Epigenetics is a new and exciting territory to explore as we understand more about the role it plays in gene silencing and expression. Because epigenetic regulation of gene expression is caused by specific modification of histone proteins (e.g., methylation) that play a role in disease states like cancer, enzymes like histone deacetylases (HDACs) become viable drug targets. One drawback to inhibiting proteins that modify histones is even when selectively targeting HDACs, the effects can be far ranging with multiple HDAC-containing protein complexes found throughout the cell. These broad effects minimize the effectiveness of an inhibitor, caught between efficacy and toxicity. A recent article in Nature Communications explored how using a single compound to target two epigenetic enzymes was more effective than any individual inhibitor or combination of inhibitors. Continue reading “Two Epigenetic Targets Are More Effective Than One”
Often a diagnosis of thyroid cancer is associated with a good prognosis and fairly straightforward surgical treatments to remove the tumor followed by radioactive iodine ablation. Such treatment works well in tumors that have not metastasized and retain enough of their thyroid cell “identity” that they can still accumulate radioactive iodine.
However, aggressive thyroid cancers, which often metastasize and recur, do not respond to standard treatments because they are generally too dedifferentiated to accumulate iodine, so alternative treatments are needed.
One approach is to look for compounds that will reverse dedifferentiation, making tumor cells more likely to take up and concentrate radioactive iodine regardless of their location in the body. One possible target to effect dedifferentiation is epigenetic modification of histone proteins.
Histone proteins are more than the structural components of the nucleosome that organizes the chromatin inside cells. Histone proteins are subject to a host of protein modifications on their N-terminal tails such as acetylation, phosphorylation, methylation, ubiquitination and ADP-ribosylation. These various modifications are seen as creating a “histone code” that is read by other proteins and protein complexes (1). This code regulates patterns of gene expression and activity for a cell—in part resulting in a differentiated phenotype. Previous studies have suggested that some histone deacetylase (HDAC) inhibitors (e.g., valproic acid) can reverse some of the dedifferentiation associated with aggressive cancers (2).
Jang, et al. in a recent paper (3) published in Cancer Gene Therapy synthesized a group of HDAC inhibitor analogs (AB1–AB13) and tested them for their ability to inhibit growth of three aggressive human thyroid cancer cell lines and induce partial re-differentiation to the thyroid cell phenotype. Continue reading “Rewriting the Histone Code: Searching for Treatments for Stage IV Thyroid Cancers”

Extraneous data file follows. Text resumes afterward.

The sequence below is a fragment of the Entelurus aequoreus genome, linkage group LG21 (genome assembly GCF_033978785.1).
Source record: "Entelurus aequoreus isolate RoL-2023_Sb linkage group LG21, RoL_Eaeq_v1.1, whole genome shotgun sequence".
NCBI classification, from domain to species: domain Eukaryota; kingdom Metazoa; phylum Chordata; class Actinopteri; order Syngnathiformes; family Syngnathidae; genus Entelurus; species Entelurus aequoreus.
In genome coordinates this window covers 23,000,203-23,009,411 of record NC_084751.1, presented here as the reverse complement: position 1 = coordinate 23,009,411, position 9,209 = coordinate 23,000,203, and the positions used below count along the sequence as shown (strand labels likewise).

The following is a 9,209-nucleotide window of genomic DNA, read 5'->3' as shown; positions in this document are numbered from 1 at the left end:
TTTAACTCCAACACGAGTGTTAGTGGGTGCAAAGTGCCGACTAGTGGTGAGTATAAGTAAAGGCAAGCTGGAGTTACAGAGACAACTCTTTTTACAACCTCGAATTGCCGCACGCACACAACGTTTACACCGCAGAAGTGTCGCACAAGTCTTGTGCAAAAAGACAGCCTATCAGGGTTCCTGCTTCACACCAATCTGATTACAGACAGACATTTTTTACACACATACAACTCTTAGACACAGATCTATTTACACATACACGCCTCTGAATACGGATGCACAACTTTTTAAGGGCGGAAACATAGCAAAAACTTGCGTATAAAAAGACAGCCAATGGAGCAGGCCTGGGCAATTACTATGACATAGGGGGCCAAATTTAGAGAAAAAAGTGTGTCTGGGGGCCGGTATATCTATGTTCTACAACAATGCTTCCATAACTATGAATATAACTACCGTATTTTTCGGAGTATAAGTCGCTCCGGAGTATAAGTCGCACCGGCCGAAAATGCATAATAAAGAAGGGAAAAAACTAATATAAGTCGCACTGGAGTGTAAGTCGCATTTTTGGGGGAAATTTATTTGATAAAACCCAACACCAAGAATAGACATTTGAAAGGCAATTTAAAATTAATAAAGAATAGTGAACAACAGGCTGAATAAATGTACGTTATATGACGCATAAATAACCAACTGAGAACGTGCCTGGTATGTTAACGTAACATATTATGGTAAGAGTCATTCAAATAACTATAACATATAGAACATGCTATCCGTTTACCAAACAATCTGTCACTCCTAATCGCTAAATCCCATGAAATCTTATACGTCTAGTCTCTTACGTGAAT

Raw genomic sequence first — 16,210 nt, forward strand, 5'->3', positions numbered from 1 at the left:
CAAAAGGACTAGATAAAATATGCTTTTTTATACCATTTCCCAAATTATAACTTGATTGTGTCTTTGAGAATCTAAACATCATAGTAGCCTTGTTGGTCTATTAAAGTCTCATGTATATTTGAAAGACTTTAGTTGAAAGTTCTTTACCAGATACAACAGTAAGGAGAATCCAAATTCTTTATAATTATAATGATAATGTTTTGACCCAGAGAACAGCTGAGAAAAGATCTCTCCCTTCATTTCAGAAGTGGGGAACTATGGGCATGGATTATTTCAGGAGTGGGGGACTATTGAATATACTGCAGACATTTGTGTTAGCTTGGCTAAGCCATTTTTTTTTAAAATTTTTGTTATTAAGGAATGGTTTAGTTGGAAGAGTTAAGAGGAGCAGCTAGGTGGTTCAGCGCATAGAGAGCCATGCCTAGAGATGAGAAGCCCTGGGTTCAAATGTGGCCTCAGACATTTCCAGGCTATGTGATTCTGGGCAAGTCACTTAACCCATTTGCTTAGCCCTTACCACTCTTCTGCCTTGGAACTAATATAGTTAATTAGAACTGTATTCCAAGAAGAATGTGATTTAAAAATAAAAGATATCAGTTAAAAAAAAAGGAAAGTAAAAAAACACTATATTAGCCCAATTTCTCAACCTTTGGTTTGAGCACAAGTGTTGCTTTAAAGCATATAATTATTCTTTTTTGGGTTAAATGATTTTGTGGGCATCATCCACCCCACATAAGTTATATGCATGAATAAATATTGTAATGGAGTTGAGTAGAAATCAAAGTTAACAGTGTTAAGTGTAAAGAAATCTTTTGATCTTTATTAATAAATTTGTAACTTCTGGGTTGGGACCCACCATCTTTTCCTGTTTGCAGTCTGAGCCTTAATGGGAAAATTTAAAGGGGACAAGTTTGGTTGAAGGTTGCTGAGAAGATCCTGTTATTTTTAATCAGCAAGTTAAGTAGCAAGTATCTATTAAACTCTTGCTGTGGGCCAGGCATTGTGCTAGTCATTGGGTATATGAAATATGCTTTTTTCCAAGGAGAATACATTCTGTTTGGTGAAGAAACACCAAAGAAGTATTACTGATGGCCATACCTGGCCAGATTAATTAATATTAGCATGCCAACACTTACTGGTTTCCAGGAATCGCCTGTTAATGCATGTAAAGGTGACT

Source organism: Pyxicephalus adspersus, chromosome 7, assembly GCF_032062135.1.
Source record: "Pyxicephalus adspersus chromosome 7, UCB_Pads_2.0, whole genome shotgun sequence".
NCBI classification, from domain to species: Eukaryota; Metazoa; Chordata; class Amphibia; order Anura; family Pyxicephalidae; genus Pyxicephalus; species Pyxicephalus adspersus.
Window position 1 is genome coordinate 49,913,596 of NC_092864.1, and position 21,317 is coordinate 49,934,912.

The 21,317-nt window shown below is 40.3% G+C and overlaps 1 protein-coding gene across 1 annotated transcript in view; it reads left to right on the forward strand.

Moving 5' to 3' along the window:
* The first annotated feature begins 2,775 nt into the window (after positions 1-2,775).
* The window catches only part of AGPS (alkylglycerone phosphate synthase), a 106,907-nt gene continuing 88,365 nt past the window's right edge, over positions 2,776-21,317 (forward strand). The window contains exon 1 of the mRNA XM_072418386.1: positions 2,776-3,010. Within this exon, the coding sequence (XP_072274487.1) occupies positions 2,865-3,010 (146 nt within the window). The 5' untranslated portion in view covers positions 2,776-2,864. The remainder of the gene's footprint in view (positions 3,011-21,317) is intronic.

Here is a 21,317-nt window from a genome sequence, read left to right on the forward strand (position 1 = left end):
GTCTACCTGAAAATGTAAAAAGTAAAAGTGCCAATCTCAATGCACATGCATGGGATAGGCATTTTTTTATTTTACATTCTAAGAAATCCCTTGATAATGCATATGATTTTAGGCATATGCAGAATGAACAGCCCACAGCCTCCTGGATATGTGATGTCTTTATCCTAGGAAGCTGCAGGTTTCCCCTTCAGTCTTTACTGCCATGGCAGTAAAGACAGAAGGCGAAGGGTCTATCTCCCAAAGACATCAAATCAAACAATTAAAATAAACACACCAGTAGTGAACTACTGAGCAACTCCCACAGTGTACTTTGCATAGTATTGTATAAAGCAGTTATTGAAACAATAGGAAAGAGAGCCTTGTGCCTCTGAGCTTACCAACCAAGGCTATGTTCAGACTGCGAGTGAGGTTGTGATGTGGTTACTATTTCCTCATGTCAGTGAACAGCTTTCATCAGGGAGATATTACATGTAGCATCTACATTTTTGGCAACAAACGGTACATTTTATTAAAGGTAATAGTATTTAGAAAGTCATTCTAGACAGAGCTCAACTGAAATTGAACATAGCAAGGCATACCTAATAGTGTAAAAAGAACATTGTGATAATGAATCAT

Epigenetics is an increasingly big deal in biological discovery. We are regularly reading about the influence of actions peripheral to DNA in regulating DNA transcription and translation. We are learning that mice may fear what grandparent mice feared (Kelly’s blog ), due to heritable changes in DNA. In term of one of several mechanisms of epigenetic change, we are learning much about histone deacetylases and their role in gene regulation, as well as disease (Isobel’s blog ). In this blog, let’s take a step back and look at histones, and how they are influenced by acetylation/deacetylation.
The Role of Histones
Histones are proteins found in the nucleus of eukaryotic cells, where they package DNA into nucleosomes. Histones make up the main protein component of chromatin, acting as spool-like structures around which DNA wraps.
There are five major histone classes,three of these are core histones, the other two are called linker histones. Core histones comprise the core of the nucleosome, around which DNA is wrapped, while the linker histones bind at the entrance and exit sites of the DNA, so as to lock it into place. The linker histones also enable a higher order of structure. If you hold both ends of a rubber band, and twist one end, you’ll see that the rubber band twists and folds over itself; the end being held steady enables this twisting and folding: this is how the linker histones work. Histone-DNA structure is frequently represented as a beaded chain-type image (see figure).
Histone and DNA: Charged Interactions
Histone tails normally carry a positive charge due to amine groups present on their lysines and arginines. This positive charge is the means by which histone tails interact with and bind to the negatively-charged phosphate groups on the DNA backbone.
Histones are subject to post-translational modifications, primarily on their N-terminal tails, by enzymes. Such modifications include methylation, citrullination, acetylation, phosphorylation, SUMOylation, ubiquitination, and ADP-ribosylation. Such modifications can affect histone function in gene regulation. Acetylation is one of the most common post-translational modifications of histones (1). Continue reading “Histones and Histone Deacetylases”